French Prez Calls on Former Foe for Help

Average Frenchmen say they can’t make ends meet under the existing system and have flooded the streets in Yellow Vests, and the country’s leftist president has turned to a conservative for advice.

By S.T. Patrick

With Paris flooded by protestors, tension, and turmoil, President Emmanuel Macron has turned to an unlikely source for counsel. Within the last three weeks, the leftist Macron has sought input from former conservative French President Nicolas Sarkozy.

Sarkozy was in office from 2007 to 2012, before being defeated by Socialist Party candidate François Hollande by a narrow margin. Sarkozy guided France through the global recession of 2008 and the Arab Spring of 2010. A former minister of the budget and minister of finances, Sarkozy, a hardliner on law and order, is well-equipped to aid Macron in navigating through the protests that have taken over Parisian streets.

“Yellow vest” protestors have demonstrated in some of the most posh districts of Paris in recent weeks. The yellow vests have called for the resignation of Macron as president, as well as lower fuel prices, a higher minimum wage, and a lower national tax burden on the middle and poorer classes.

Kingdom Identity

Quite unlike the American Republicans, the French right is now steeped heavily in populism. In the U.S., the GOP has convinced its middle-class voters to back policies that place the desires of billionaires over an improved cost of living, for example. The French right, however, represents the majority of the yellow vests, named after the 2008 law that required French motorists to carry a yellow vest in their vehicles. Their chief concern is a worsening daily condition for those who work full-time.

The French right wing still stings from the loss of their candidate, Marine Le Pen of the National Rally Party. At 39, Macron became the youngest French president in history. The middle class and those on the right who had voted for Mrs. Le Pen, however, did not lose their passion for the issues because the results of an election were announced. Many of them have taken to the streets and have refused to allow the status quo to continue to rule France.

There have already been concessions by the Macron government. An agreement was made that the new gas tax would be cancelled and a six-month moratorium on gas price changes would be installed, the minimum wage will be raised significantly by 2019, and the tax on overtime hours and annual bonuses would be eliminated.

There are historical problems with Macron, of which the yellow vests are fully aware. He has always had his mind on government. He graduated with a masters of public affairs and studied at a college founded for French civil servants. More importantly, he was a banker. But he was not just any investment banker. Macron honed his trade under the watchful eye of the Rothschild family at Rothschild & Cie Banque. His policies have enriched those who control the industries that receive financing from those banks. If the French elite win, Rothschild & Cie wins. The French have shown that they are wise enough to fight these policies en masse.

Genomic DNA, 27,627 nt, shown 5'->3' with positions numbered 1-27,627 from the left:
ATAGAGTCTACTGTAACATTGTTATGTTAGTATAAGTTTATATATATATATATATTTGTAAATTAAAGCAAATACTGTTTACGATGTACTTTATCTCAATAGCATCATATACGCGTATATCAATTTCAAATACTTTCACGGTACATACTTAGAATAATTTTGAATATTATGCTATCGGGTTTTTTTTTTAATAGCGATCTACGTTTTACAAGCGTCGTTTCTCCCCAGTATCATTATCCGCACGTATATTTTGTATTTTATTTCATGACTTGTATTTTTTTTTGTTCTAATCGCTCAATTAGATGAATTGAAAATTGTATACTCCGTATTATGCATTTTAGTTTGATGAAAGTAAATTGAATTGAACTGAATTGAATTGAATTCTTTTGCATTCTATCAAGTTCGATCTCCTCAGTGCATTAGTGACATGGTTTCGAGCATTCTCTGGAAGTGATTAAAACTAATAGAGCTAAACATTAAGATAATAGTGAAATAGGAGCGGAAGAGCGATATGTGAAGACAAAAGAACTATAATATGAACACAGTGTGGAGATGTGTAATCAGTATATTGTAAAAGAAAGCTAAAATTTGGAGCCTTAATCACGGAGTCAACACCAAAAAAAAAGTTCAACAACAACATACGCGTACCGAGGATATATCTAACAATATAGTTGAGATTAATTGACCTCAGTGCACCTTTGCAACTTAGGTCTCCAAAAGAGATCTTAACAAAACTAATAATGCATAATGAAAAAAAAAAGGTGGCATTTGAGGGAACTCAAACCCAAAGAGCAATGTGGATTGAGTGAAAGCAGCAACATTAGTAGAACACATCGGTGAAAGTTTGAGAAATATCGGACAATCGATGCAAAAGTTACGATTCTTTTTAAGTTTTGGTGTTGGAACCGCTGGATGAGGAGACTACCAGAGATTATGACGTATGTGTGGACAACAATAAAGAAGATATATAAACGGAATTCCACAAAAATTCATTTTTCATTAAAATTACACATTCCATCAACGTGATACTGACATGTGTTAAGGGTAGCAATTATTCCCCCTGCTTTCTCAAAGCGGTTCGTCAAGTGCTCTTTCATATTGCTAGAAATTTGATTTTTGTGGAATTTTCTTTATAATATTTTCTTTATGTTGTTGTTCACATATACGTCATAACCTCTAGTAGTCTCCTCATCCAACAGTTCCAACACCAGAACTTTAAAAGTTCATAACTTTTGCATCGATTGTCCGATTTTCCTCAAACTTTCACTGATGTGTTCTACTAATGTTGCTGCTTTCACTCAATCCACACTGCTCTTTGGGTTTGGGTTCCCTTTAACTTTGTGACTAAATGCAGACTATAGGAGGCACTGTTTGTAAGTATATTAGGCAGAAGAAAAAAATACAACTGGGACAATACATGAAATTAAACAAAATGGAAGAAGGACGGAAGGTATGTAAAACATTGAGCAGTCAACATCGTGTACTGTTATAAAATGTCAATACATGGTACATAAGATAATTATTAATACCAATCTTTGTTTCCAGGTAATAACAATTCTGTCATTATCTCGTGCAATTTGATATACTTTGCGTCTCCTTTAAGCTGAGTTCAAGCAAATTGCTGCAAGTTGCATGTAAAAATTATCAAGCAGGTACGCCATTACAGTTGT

Sarkozy can also be an ally at the bargaining table. He was once called upon to mediate between Russia and Georgia in 2008. Whether Macron, currently hovering around a 20% approval rating, can ameliorate the concerns of the angst-ridden voters in the new year is anyone’s guess. Can he convince those hurting and struggling to make short-term sacrifices in an effort to achieve long-term growth?

Americans could learn something from the yellow vests. It is easy to sit in front of the big screen television and scoff at those protesting around the world. There was once a time in America where citizens also took to the streets to protest taxes, mercantilism, tariffs, and tea.

Yet the yellow vest movement is spreading. Yellow vest marches have sprung up throughout Europe and beyond. From Italy to Serbia, from Egypt to Canada, safety vest-clad protestors are marching in an attempt to bring attention to rising energy prices, lower comparable wages, and economic uncertainty.

The French workweek is 40% shorter than it was in the 1950s—and it isn’t because the workers want to sip champagne along the shores of the Seine. The tax structure in France has become so burdensome that it has depressed the drive to work. Atlas has shrugged in Paris, and the take line is now more attractive and profitable than the line of givers.

S.T. Patrick holds degrees in both journalism and social studies education. He spent 10 years as an educator and now hosts the “Midnight Writer News Show.” His email is [email protected].